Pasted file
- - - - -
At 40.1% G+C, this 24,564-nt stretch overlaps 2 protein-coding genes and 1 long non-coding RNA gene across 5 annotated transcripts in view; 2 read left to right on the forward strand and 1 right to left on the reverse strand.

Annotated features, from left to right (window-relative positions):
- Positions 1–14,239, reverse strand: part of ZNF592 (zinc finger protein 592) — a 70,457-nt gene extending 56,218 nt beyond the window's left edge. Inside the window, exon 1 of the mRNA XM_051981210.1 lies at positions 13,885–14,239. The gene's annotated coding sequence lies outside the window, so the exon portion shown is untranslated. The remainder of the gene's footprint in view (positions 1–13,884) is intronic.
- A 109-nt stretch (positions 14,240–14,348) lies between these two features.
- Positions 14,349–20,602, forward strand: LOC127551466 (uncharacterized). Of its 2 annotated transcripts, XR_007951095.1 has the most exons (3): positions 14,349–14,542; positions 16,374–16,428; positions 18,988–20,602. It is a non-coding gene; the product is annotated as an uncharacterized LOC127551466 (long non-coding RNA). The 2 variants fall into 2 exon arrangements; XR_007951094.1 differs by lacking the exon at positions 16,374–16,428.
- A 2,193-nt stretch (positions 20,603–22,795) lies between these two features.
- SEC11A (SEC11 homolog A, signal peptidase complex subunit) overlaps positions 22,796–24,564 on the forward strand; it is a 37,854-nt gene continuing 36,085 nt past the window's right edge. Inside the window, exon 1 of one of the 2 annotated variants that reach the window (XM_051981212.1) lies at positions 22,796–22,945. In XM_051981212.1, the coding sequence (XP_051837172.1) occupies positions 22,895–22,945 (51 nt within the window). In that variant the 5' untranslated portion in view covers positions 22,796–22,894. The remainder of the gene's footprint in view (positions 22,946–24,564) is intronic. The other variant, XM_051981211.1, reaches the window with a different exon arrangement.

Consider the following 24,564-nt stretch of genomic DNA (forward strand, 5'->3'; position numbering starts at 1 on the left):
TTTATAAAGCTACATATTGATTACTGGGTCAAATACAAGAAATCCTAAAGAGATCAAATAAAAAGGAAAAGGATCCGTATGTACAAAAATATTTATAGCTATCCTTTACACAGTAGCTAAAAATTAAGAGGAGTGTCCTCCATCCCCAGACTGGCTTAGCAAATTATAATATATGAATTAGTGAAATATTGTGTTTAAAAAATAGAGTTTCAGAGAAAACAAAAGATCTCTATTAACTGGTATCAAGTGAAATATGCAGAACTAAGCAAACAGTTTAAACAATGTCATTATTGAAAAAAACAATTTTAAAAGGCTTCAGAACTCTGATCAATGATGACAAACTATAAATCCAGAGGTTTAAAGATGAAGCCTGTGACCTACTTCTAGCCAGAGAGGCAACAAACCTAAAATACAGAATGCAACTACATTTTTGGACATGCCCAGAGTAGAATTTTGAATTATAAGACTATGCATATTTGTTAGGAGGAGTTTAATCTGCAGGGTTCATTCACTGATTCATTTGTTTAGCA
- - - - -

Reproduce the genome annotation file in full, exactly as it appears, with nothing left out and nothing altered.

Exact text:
At 40.1% G+C, this 24,564-nt stretch overlaps 2 protein-coding genes and 1 long non-coding RNA gene across 5 annotated transcripts in view; 2 read left to right on the forward strand and 1 right to left on the reverse strand.

Annotated features, from left to right (window-relative positions):
- Positions 1–14,239, reverse strand: part of ZNF592 (zinc finger protein 592) — a 70,457-nt gene extending 56,218 nt beyond the window's left edge. Inside the window, exon 1 of the mRNA XM_051981210.1 lies at positions 13,885–14,239. The gene's annotated coding sequence lies outside the window, so the exon portion shown is untranslated. The remainder of the gene's footprint in view (positions 1–13,884) is intronic.
- A 109-nt stretch (positions 14,240–14,348) lies between these two features.
- Positions 14,349–20,602, forward strand: LOC127551466 (uncharacterized). Of its 2 annotated transcripts, XR_007951095.1 has the most exons (3): positions 14,349–14,542; positions 16,374–16,428; positions 18,988–20,602. It is a non-coding gene; the product is annotated as an uncharacterized LOC127551466 (long non-coding RNA). The 2 variants fall into 2 exon arrangements; XR_007951094.1 differs by lacking the exon at positions 16,374–16,428.
- A 2,193-nt stretch (positions 20,603–22,795) lies between these two features.
- SEC11A (SEC11 homolog A, signal peptidase complex subunit) overlaps positions 22,796–24,564 on the forward strand; it is a 37,854-nt gene continuing 36,085 nt past the window's right edge. Inside the window, exon 1 of one of the 2 annotated variants that reach the window (XM_051981212.1) lies at positions 22,796–22,945. In XM_051981212.1, the coding sequence (XP_051837172.1) occupies positions 22,895–22,945 (51 nt within the window). In that variant the 5' untranslated portion in view covers positions 22,796–22,894. The remainder of the gene's footprint in view (positions 22,946–24,564) is intronic. The other variant, XM_051981211.1, reaches the window with a different exon arrangement.

Consider the following 24,564-nt stretch of genomic DNA (forward strand, 5'->3'; position numbering starts at 1 on the left):
TTTATAAAGCTACATATTGATTACTGGGTCAAATACAAGAAATCCTAAAGAGATCAAATAAAAAGGAAAAGGATCCGTATGTACAAAAATATTTATAGCTATCCTTTACACAGTAGCTAAAAATTAAGAGGAGTGTCCTCCATCCCCAGACTGGCTTAGCAAATTATAATATATGAATTAGTGAAATATTGTGTTTAAAAAATAGAGTTTCAGAGAAAACAAAAGATCTCTATTAACTGGTATCAAGTGAAATATGCAGAACTAAGCAAACAGTTTAAACAATGTCATTATTGAAAAAAACAATTTTAAAAGGCTTCAGAACTCTGATCAATGATGACAAACTATAAATCCAGAGGTTTAAAGATGAAGCCTGTGACCTACTTCTAGCCAGAGAGGCAACAAACCTAAAATACAGAATGCAACTACATTTTTGGACATGCCCAGAGTAGAATTTTGAATTATAAGACTATGCATATTTGTTAGGAGGAGTTTAATCTGCAGGGTTCATTCACTGATTCATTTGTTTAGCA